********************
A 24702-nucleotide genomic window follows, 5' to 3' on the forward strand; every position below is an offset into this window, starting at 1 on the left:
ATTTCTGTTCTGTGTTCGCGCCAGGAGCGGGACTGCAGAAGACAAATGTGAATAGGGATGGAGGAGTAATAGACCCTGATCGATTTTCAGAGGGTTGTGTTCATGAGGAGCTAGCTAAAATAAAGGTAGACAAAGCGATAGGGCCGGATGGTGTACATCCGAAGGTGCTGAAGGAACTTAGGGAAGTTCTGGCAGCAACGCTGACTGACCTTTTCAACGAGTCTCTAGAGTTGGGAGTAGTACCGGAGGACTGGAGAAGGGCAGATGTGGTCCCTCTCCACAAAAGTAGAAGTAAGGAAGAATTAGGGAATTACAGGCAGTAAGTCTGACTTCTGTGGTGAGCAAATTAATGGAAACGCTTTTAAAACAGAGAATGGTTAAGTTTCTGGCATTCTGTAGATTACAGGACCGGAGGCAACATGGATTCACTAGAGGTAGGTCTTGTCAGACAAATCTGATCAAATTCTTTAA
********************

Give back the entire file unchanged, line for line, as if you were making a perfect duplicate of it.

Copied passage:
A 24702-nucleotide genomic window follows, 5' to 3' on the forward strand; every position below is an offset into this window, starting at 1 on the left:
ATTTCTGTTCTGTGTTCGCGCCAGGAGCGGGACTGCAGAAGACAAATGTGAATAGGGATGGAGGAGTAATAGACCCTGATCGATTTTCAGAGGGTTGTGTTCATGAGGAGCTAGCTAAAATAAAGGTAGACAAAGCGATAGGGCCGGATGGTGTACATCCGAAGGTGCTGAAGGAACTTAGGGAAGTTCTGGCAGCAACGCTGACTGACCTTTTCAACGAGTCTCTAGAGTTGGGAGTAGTACCGGAGGACTGGAGAAGGGCAGATGTGGTCCCTCTCCACAAAAGTAGAAGTAAGGAAGAATTAGGGAATTACAGGCAGTAAGTCTGACTTCTGTGGTGAGCAAATTAATGGAAACGCTTTTAAAACAGAGAATGGTTAAGTTTCTGGCATTCTGTAGATTACAGGACCGGAGGCAACATGGATTCACTAGAGGTAGGTCTTGTCAGACAAATCTGATCAAATTCTTTAA